SpaceX Director Nick Cummings says that the company could potentially attempt multiple uncrewed Starship lunar landings before the first attempt at landing NASA astronauts on the Moon.
In April 2020, NASA announced the first commercial contract recipients under its new Human Landing System (HLS) program, awarding almost $1 billion in an uneven split between Dynetics, Blue Origin’s “National Team”, and SpaceX. While an undeniable boon for Dynetics, SpaceX’s inclusion arguably came as the biggest surprise, marking NASA’s first serious investment in Starship – the company’s next-generation, fully-reusable launch vehicle.
NASA’s goal: develop one or more competing human-rated Moon landers capable of landing astronauts on the lunar surface and safely returning them to an Orion spacecraft in lunar orbit. Towards that end, the space agency awarded Blue Origin’s “National Team” (including Draper, Lockheed Martin, and Northrop Grumman) $567 million to develop a massive and complex three-stage system, using Blue Origin’s conceptual Blue Moon lander for the final descent stage. Dynetics received $253 million to build a slightly simple single-stage lander, while SpaceX received $135 million to work on a single-stage Starship-derived vehicle.
It’s never been entirely clear what returns NASA expects from its initial ~$970 million investment – no trivial sum. It’s also unclear why there is such a discrepancy between the three rewards. Regardless, as of October 2020, all three competitors have successfully passed what NASA describes as a certification baseline review (CBR), laying out explicit deliverables (“acceptance criteria and products”).*
*As a side-note, if the three contracts NASA awarded involve the same deliverables, the space agency’s first HLS awards serve as yet another reminder that SpaceX’s competitors are almost inconceivably inefficient – almost 2x cheaper than Dynetics and more than 4x cheaper than Blue Origin, Lockheed Martin, Northrop Grumman, et al.
Regardless, one thing is abundantly clear: whether or not NASA’s first phase of HLS rewards anticipated it, SpaceX is the only provider performing actual integrated tests with full-scale Starship prototypes. Since NASA’s April 30th award, SpaceX has successfully completed two hop tests with two separate full-scale Starships, powered by a single off-center Raptor engine that may already serve as a real-world demonstration for a strategy SpaceX could use to gently land Starships on the Moon.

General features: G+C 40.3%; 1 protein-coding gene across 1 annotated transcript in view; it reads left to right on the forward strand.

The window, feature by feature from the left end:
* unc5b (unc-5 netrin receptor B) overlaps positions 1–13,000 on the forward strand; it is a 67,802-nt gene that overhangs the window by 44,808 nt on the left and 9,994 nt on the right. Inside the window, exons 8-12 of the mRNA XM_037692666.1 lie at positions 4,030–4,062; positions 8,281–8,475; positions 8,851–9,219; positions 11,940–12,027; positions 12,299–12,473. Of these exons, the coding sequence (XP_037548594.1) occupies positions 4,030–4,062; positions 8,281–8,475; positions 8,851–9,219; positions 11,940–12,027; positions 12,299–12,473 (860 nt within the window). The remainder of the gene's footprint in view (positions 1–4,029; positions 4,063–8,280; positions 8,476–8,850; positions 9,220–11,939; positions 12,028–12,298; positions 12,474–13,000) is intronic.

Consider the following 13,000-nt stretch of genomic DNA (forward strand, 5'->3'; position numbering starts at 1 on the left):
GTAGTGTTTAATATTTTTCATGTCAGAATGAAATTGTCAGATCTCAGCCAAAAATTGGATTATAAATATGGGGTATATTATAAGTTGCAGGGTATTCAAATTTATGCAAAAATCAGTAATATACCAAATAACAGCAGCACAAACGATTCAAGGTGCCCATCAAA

In an intriguing change of pace, NASA says that it will ultimately downselect to two of its three prospective providers, whereas past messaging has heavily implied that more than one winner was extremely unlikely. The space agency now wants to make that decision no earlier than Spring (i.e. April) 2021 with the intention of awarding contracts for demonstration flights from both providers: one to fly in 2024 and the other in 2025.
Meanwhile, over the last several months, Dynetics and Blue Origin have made significant noise over their respective reveals of what essentially amount to toy-like mockups of their proposed Moon lander systems. Blue Origin is technically making good progress testing Blue Moon’s BE-7 engine, but that’s the full extent of known hardware in work between both the National Team and Dynetics. SpaceX, on the other hand, appears to be assembling some kind of Lunar Starship mockup out of real hardware, including an off-spec steel nose and – potentially – one of two functional, flight-proven Starship prototypes. The company has also built and tested no less than 39 full-scale Raptor engine prototypes in the last ~18 months.
Ultimately, all three providers have now confirmed that in the event of winning flight test contracts, they are explicitly planning at least one uncrewed Moon landing before attempting to deliver NASA astronauts to and from the lunar surface. If NASA manages to secure future HLS funding from Congress, the next several years are bound to be jam-packed with lunar spaceflight development and exploration.